Editorial Comment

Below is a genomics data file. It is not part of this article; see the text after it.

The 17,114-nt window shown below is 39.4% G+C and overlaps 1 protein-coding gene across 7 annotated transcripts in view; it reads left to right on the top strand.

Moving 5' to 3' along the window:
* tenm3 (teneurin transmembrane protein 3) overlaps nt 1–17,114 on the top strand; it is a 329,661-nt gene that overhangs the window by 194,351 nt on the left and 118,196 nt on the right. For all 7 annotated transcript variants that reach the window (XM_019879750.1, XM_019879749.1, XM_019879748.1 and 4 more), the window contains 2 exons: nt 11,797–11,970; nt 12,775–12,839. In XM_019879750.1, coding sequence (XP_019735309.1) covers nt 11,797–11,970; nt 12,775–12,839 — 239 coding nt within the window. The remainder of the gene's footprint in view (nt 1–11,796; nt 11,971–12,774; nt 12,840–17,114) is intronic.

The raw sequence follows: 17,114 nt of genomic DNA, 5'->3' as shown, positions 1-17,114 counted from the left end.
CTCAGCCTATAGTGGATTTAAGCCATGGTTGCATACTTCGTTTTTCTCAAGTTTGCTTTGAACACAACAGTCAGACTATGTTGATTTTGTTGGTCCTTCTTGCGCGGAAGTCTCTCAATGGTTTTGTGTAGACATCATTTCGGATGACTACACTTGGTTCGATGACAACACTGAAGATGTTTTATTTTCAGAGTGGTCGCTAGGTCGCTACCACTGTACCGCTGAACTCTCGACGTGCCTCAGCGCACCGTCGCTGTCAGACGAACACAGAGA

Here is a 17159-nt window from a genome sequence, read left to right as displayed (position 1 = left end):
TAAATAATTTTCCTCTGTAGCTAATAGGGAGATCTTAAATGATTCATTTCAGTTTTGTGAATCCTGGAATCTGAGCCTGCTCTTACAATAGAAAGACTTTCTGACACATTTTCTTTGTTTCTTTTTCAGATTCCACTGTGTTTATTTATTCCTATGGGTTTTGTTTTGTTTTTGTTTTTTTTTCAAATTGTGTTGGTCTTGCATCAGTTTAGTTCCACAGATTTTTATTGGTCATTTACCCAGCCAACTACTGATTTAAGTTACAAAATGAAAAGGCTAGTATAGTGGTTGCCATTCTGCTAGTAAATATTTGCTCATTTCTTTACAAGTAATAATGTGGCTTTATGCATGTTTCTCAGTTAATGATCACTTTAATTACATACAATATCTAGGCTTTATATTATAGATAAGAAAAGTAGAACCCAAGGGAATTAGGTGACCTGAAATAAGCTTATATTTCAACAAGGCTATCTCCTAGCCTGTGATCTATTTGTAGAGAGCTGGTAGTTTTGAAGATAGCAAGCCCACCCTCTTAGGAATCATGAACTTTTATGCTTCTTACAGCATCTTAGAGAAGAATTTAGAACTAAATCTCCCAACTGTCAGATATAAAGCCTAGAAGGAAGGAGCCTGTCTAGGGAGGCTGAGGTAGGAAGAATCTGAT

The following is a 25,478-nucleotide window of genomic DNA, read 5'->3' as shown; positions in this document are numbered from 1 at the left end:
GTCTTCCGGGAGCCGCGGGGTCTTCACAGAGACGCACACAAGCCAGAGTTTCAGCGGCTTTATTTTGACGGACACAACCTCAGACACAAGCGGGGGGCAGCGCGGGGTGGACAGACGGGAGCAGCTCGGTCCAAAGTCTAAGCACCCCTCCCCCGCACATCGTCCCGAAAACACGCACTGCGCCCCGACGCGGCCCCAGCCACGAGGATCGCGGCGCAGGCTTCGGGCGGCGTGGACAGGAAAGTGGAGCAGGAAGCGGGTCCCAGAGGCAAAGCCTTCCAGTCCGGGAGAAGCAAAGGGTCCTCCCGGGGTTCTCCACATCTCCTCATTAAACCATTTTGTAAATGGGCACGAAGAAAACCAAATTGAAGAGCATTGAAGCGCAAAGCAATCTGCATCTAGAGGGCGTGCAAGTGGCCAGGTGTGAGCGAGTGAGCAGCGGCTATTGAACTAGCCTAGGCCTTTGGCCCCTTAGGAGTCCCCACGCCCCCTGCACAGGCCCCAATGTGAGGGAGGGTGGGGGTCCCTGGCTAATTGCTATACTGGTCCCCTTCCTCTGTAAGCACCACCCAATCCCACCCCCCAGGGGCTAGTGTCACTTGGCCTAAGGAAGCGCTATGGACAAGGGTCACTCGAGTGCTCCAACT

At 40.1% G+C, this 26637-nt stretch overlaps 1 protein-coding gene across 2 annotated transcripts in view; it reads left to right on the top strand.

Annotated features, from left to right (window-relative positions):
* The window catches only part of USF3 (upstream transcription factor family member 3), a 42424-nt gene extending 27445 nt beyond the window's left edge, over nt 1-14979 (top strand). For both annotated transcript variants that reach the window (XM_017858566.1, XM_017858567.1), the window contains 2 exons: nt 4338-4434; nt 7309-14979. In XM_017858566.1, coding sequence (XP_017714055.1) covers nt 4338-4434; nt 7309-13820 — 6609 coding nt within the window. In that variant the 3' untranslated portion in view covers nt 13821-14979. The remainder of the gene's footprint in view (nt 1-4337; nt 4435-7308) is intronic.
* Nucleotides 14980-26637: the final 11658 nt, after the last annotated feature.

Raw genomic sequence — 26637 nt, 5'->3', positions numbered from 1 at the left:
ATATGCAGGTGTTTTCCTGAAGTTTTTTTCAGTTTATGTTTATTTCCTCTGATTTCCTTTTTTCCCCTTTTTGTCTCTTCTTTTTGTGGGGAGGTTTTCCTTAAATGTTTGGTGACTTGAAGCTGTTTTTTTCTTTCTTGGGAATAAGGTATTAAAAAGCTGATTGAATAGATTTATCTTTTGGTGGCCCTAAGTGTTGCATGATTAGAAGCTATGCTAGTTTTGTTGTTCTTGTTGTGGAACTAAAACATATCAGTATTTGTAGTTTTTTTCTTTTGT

Integration of Muslims Problems with extremists, ter- rorists, fundamentalists, and waves of protests and demands from Muslims living in the West have sparked demands from both the media and politicians for greater integration of Muslims in western society. So what is integration, and what level of integration would be appro- priate? Integration does not mean that we all need to look the same, dress the same and behave the same way. It does mean that we need to find common values and create a climate of mutual respect and tolerance. We need to commu- nicate effectively with each other. Muslims alone belong to a universal religion – no other religion can authenticate their universality from their teachings – and are best equipped to integrate in a global village. Muslims have and can integrate in so many ways. They can become volunteers in their local communities to help the sick, the elderly, the disabled and the homeless. They can visit those in prison and give them hope. They can play an active part in charity work. Muslims have been doing this integration which is appreciated by all. Muslims are encouraged by their faith to be loyal to their country. They are encouraged to obey and respect the Laws and institutions of these countries. In Europe or North America, the state has not made worship impossible or forced people to abandon their values. Muslims are also directed by the Qur’an to show respect for all faiths and cultures. Moderate Muslims throughout the West have been promoting construc- tive dialogue between faiths just as this magazine has done for over a century. Integration also means that 2 The Review of Religions – November 2006 Fazal Ahmad–London, UK EDITORIAL COMMENT Muslims can adopt the good traits of the host communities such as honesty, environmental awareness, charity, liberal thinking and freedom of conscience that are all integral to Islam. Integration does not mean that Muslims must abandon modest dress and adopt the dress code of the West. Integration does not mean that Muslims must adopt local customs of eating and drinking, particularly alcoholism and partying. If anything, abstinence from alcohol, although seen a while back as a hindrance to our integration, now is accepted as a virtue to which the rest of society should aspire. The appalling activites of a tiny minority of political extremists who have hijacked the name of Islam have made life much harder for the vast majority of Muslims who are moderate and well-balanced. Western poli- ticians are now being drawn into debates about what Muslims should wear and lecture Muslims on how they must behave and bring up their children. What is needed at this time is a sense of calm and unity among all decent people in society. This situation needs strong and responsible leadership on both sides to foster a climate of tolerance, security and mutual respect. Many Muslims already play an active and productive role in society, and this helps achieve true social integration unlike the unhelpful prodding of a minority of politicans picking on divisive issues such as veils, or deliberately insisting upon their right to freedom of speech that leaves the community feeling vulnerable and offended. 3 EDITORIAL COMMENT The Review of Religions – November 2006